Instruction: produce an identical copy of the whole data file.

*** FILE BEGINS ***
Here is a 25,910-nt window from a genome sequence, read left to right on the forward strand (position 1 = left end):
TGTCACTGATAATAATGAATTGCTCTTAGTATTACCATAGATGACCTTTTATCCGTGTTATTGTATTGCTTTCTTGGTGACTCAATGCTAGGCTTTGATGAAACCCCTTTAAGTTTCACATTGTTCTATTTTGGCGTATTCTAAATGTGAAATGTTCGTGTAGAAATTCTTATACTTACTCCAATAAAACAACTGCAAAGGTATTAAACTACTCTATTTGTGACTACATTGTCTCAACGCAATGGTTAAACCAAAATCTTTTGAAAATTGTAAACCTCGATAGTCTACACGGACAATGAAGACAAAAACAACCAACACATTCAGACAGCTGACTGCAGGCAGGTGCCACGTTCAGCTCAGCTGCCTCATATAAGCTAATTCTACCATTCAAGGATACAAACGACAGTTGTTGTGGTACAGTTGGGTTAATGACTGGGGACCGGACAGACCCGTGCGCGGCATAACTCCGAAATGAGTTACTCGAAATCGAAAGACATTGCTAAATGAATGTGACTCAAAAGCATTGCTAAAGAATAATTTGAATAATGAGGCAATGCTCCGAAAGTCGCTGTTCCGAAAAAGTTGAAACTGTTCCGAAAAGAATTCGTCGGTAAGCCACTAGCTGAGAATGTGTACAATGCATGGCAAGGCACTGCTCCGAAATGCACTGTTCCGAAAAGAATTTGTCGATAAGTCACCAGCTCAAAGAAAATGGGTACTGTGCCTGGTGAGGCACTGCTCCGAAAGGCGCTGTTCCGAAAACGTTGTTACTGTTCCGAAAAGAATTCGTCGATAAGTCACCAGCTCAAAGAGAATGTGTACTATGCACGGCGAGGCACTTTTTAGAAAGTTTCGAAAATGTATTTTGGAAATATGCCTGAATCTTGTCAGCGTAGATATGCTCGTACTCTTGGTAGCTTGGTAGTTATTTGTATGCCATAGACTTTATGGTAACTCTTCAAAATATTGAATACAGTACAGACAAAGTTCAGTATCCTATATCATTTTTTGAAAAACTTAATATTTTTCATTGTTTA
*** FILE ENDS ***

Here is a 25,910-nt window from a genome sequence, read left to right on the forward strand (position 1 = left end):
TGTCACTGATAATAATGAATTGCTCTTAGTATTACCATAGATGACCTTTTATCCGTGTTATTGTATTGCTTTCTTGGTGACTCAATGCTAGGCTTTGATGAAACCCCTTTAAGTTTCACATTGTTCTATTTTGGCGTATTCTAAATGTGAAATGTTCGTGTAGAAATTCTTATACTTACTCCAATAAAACAACTGCAAAGGTATTAAACTACTCTATTTGTGACTACATTGTCTCAACGCAATGGTTAAACCAAAATCTTTTGAAAATTGTAAACCTCGATAGTCTACACGGACAATGAAGACAAAAACAACCAACACATTCAGACAGCTGACTGCAGGCAGGTGCCACGTTCAGCTCAGCTGCCTCATATAAGCTAATTCTACCATTCAAGGATACAAACGACAGTTGTTGTGGTACAGTTGGGTTAATGACTGGGGACCGGACAGACCCGTGCGCGGCATAACTCCGAAATGAGTTACTCGAAATCGAAAGACATTGCTAAATGAATGTGACTCAAAAGCATTGCTAAAGAATAATTTGAATAATGAGGCAATGCTCCGAAAGTCGCTGTTCCGAAAAAGTTGAAACTGTTCCGAAAAGAATTCGTCGGTAAGCCACTAGCTGAGAATGTGTACAATGCATGGCAAGGCACTGCTCCGAAATGCACTGTTCCGAAAAGAATTTGTCGATAAGTCACCAGCTCAAAGAAAATGGGTACTGTGCCTGGTGAGGCACTGCTCCGAAAGGCGCTGTTCCGAAAACGTTGTTACTGTTCCGAAAAGAATTCGTCGATAAGTCACCAGCTCAAAGAGAATGTGTACTATGCACGGCGAGGCACTTTTTAGAAAGTTTCGAAAATGTATTTTGGAAATATGCCTGAATCTTGTCAGCGTAGATATGCTCGTACTCTTGGTAGCTTGGTAGTTATTTGTATGCCATAGACTTTATGGTAACTCTTCAAAATATTGAATACAGTACAGACAAAGTTCAGTATCCTATATCATTTTTTGAAAAACTTAATATTTTTCATTGTTTA